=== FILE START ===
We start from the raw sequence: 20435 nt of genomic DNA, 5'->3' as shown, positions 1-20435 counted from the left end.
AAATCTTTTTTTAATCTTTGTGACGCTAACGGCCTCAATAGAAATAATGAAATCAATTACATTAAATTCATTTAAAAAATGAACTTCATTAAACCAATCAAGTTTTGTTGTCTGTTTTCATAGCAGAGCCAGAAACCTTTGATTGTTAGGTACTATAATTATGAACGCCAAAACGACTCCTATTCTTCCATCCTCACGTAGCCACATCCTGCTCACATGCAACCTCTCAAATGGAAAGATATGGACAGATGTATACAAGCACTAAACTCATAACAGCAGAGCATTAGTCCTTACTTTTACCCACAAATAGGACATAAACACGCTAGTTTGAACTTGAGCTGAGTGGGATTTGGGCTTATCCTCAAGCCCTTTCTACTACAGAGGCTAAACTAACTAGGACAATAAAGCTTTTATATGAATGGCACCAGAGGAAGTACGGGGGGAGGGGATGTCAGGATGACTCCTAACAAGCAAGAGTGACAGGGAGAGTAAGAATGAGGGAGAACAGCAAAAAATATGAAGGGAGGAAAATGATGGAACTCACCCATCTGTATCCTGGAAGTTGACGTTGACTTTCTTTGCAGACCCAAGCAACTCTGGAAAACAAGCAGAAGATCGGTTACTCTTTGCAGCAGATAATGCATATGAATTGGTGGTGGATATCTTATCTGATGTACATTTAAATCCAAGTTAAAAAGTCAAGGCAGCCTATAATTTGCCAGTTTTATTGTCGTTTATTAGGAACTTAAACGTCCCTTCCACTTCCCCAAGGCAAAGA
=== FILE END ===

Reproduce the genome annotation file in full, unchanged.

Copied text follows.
We start from the raw sequence: 20435 nt of genomic DNA, 5'->3' as shown, positions 1-20435 counted from the left end.
AAATCTTTTTTTAATCTTTGTGACGCTAACGGCCTCAATAGAAATAATGAAATCAATTACATTAAATTCATTTAAAAAATGAACTTCATTAAACCAATCAAGTTTTGTTGTCTGTTTTCATAGCAGAGCCAGAAACCTTTGATTGTTAGGTACTATAATTATGAACGCCAAAACGACTCCTATTCTTCCATCCTCACGTAGCCACATCCTGCTCACATGCAACCTCTCAAATGGAAAGATATGGACAGATGTATACAAGCACTAAACTCATAACAGCAGAGCATTAGTCCTTACTTTTACCCACAAATAGGACATAAACACGCTAGTTTGAACTTGAGCTGAGTGGGATTTGGGCTTATCCTCAAGCCCTTTCTACTACAGAGGCTAAACTAACTAGGACAATAAAGCTTTTATATGAATGGCACCAGAGGAAGTACGGGGGGAGGGGATGTCAGGATGACTCCTAACAAGCAAGAGTGACAGGGAGAGTAAGAATGAGGGAGAACAGCAAAAAATATGAAGGGAGGAAAATGATGGAACTCACCCATCTGTATCCTGGAAGTTGACGTTGACTTTCTTTGCAGACCCAAGCAACTCTGGAAAACAAGCAGAAGATCGGTTACTCTTTGCAGCAGATAATGCATATGAATTGGTGGTGGATATCTTATCTGATGTACATTTAAATCCAAGTTAAAAAGTCAAGGCAGCCTATAATTTGCCAGTTTTATTGTCGTTTATTAGGAACTTAAACGTCCCTTCCACTTCCCCAAGGCAAAGA